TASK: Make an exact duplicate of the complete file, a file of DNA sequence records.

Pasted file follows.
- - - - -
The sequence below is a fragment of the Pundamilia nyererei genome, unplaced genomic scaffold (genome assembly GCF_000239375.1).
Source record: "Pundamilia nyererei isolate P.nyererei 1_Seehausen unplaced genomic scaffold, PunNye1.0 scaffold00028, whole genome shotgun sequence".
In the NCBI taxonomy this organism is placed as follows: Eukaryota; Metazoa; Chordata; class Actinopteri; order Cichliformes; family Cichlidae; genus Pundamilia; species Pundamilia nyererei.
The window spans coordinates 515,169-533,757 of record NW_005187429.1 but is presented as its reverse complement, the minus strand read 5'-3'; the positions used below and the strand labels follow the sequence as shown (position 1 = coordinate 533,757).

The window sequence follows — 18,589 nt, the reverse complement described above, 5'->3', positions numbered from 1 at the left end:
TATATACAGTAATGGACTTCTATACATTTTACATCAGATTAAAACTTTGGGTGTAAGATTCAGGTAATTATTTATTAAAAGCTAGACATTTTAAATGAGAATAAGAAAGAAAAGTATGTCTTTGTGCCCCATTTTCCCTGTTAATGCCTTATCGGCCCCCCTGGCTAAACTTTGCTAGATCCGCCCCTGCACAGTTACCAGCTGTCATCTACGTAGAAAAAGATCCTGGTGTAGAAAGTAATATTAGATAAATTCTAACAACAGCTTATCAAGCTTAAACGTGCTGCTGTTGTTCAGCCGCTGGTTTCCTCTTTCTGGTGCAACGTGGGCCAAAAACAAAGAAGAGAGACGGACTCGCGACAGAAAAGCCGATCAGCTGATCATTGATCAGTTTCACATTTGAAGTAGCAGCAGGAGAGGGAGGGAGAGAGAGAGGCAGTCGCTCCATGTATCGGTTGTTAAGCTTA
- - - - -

The sequence below is a fragment of the Pundamilia nyererei genome, unplaced genomic scaffold (genome assembly GCF_000239375.1).
Source record: "Pundamilia nyererei isolate P.nyererei 1_Seehausen unplaced genomic scaffold, PunNye1.0 scaffold00028, whole genome shotgun sequence".
In the NCBI taxonomy this organism is placed as follows: Eukaryota; Metazoa; Chordata; class Actinopteri; order Cichliformes; family Cichlidae; genus Pundamilia; species Pundamilia nyererei.
The window spans coordinates 515,169-533,757 of record NW_005187429.1 but is presented as its reverse complement, the minus strand read 5'-3'; the positions used below and the strand labels follow the sequence as shown (position 1 = coordinate 533,757).

The window sequence follows — 18,589 nt, the reverse complement described above, 5'->3', positions numbered from 1 at the left end:
TATATACAGTAATGGACTTCTATACATTTTACATCAGATTAAAACTTTGGGTGTAAGATTCAGGTAATTATTTATTAAAAGCTAGACATTTTAAATGAGAATAAGAAAGAAAAGTATGTCTTTGTGCCCCATTTTCCCTGTTAATGCCTTATCGGCCCCCCTGGCTAAACTTTGCTAGATCCGCCCCTGCACAGTTACCAGCTGTCATCTACGTAGAAAAAGATCCTGGTGTAGAAAGTAATATTAGATAAATTCTAACAACAGCTTATCAAGCTTAAACGTGCTGCTGTTGTTCAGCCGCTGGTTTCCTCTTTCTGGTGCAACGTGGGCCAAAAACAAAGAAGAGAGACGGACTCGCGACAGAAAAGCCGATCAGCTGATCATTGATCAGTTTCACATTTGAAGTAGCAGCAGGAGAGGGAGGGAGAGAGAGAGGCAGTCGCTCCATGTATCGGTTGTTAAGCTTA